Niowave Develops Production Route for Medical Radioisotopes with a Superconducting Electron Accelerator

Domestic radioisotope production enabled by advances in superconducting electron linacs funded by the DOE SBIR program.

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Image courtesy of Niowave, Inc.

Niowave technical staff assembling a superconducting linac section for radioisotope production.

R&D Opportunity

Over 10,000 hospitals worldwide use radioisotopes in medicine and about 90% of the procedures are for diagnosis. In the United States alone, more than 18 million people use medical radioisotopes annually for therapy or diagnostics. However, the majority of radioisotopes used in the U. S. today come from foreign suppliers. The lack of a domestic supply and current use of techniques requiring weapons grade uranium led Congress to pass the American Medical Isotope Production Act in 2013. The Act establishes a program to support domestic production of Mo-99 by non-federal entities and to phase out highly enriched uranium for medical isotope production over a period of seven years. In order for superconducting electron accelerator technology to be economically competitive with nuclear reactors and high energy proton accelerators, this technology must be reduced in size and complexity so that it is economically competitive.


Through three DOE Nuclear Physics funded Phase II SBIR projects, key advances made by Niowave are helping it develop a new way to make medical radioistopes using a super conducting accelerator. The first SBIR project enabled Niowave to demonstrate a quarter-wave superconducting electron gun, necessary for creating the high-brightness electron beam required for many commercial applictions. In 2010, Niowave became the first company in the world to demonstrate an electron beam with a quarter-wave superconducting electron gun. Emanating from a second DOE SBIR Phase II grant in 2012, Niowave became the first laboratory in the world to accelerate a charged particle beam with a superconducting spoke structure. Both the quarter-wave electron gun and spoke structures can operate at a relatively low frequency for superconducting structures, between 300 to 400 MHz. Operating at this frequency allows Niowave to use commercially available microwave sources and cryogenic refrigerators that operate at 4 Kelvin. Niowave is now producing a 40 MeV, 100 kW superconducting electron linac to produce medical radioisotopes.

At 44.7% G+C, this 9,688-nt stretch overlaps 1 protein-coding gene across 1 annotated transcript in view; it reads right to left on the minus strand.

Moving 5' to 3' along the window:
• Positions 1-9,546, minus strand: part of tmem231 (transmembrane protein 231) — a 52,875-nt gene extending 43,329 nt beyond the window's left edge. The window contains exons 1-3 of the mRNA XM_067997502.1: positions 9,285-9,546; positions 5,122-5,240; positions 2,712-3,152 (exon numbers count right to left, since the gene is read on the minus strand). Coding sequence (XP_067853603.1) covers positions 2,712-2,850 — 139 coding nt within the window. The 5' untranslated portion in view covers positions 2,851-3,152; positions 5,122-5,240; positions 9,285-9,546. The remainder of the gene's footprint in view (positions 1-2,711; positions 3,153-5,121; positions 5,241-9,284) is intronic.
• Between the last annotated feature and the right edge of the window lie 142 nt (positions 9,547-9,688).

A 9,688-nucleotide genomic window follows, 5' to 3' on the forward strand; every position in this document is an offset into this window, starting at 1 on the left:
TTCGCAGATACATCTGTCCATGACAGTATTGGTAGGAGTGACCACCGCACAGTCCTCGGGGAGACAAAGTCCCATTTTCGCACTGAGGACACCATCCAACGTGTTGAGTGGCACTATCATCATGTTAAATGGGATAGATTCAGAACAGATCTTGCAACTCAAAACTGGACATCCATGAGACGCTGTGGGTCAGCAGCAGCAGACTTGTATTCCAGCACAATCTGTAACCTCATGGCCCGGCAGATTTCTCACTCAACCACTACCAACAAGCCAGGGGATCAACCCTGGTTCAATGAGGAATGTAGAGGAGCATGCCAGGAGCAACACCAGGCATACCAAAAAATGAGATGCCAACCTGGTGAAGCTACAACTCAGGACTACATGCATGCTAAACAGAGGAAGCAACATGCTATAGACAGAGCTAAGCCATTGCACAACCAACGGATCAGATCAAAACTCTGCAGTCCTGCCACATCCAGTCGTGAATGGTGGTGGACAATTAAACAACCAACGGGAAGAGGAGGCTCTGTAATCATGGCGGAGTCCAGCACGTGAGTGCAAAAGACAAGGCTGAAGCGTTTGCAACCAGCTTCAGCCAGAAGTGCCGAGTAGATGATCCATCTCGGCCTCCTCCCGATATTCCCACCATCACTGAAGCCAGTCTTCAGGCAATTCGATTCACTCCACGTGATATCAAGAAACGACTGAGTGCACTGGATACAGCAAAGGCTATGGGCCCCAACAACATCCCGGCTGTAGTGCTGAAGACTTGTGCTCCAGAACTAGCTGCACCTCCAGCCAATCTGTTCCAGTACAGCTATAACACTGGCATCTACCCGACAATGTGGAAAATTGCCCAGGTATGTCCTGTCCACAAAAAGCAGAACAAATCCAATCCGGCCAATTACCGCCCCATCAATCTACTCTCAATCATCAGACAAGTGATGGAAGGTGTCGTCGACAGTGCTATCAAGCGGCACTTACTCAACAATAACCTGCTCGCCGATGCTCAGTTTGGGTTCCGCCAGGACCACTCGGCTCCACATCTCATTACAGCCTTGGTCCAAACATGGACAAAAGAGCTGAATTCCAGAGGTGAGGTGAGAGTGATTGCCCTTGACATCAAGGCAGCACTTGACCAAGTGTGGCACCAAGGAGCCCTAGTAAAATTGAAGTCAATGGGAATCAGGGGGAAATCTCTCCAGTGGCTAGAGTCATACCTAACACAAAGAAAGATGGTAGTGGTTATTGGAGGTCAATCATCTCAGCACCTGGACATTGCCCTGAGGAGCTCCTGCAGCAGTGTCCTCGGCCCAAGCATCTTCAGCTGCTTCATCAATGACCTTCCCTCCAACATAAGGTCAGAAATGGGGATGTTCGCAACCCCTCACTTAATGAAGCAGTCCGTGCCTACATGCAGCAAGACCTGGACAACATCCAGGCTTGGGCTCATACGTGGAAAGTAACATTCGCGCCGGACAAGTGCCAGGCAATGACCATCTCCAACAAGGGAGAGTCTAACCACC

These SBIR Phase II projects successfully demonstrated compact superconducting systems that use commercially available sub-systems, and have opened numerous applications including medical radioisotope production, free electron lasers, intense X-ray sources, and fast neutron sources.


The medical radiopharmaceutical market is a growing industry with roughly $3 billion in annual revenue. A majority of the current needs of this industry are met from non-U.S. production facilities. Niowave is introducing a domestic production facility that does not require weapons grade uranium. This new facility will establish a reliable domestic production capability that can quickly grow to meet the urgent national need for medical radioisotopes. In addition to creating high-tech domestic jobs, this new production technique reduces nuclear proliferation concerns by eliminating the use of weapons grade uranium for producing radioisotopes.


Jerry Hollister
Niowave, Inc.
1012 N. Walnut Street
Lansing, MI 48906


Company Name:Niowave, Inc.
Project Title:Development of a Quarter Wave Superconducting RF Electron Gun
Award Type:SBIR Phase II, SBIR Phase II Supplemental
Year of Award:2008, 2010
DOE Office:Office of Science Nuclear Physics
DOE Grant Number:DE-FG02-07ER84861

Company Name:Niowave, Inc.
Project Title:Development of Superconducting RF Multi-Spoke Cavities for Electron LINACs
Award Type:SBIR Phase II
Year of Award:2009
DOE Office:
DOE Grant Number:DE-FG02-08ER85172

Company Name:Niowave, Inc.
Project Title:Commercial Superconducting Electron Linacs for Radioisotope Production
Award Type:SBIR Phase II
Year of Award:2013
DOE Office:
DOE Grant Number:DE-SC0007520

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Last modified: 1/3/2016 12:14:29 PM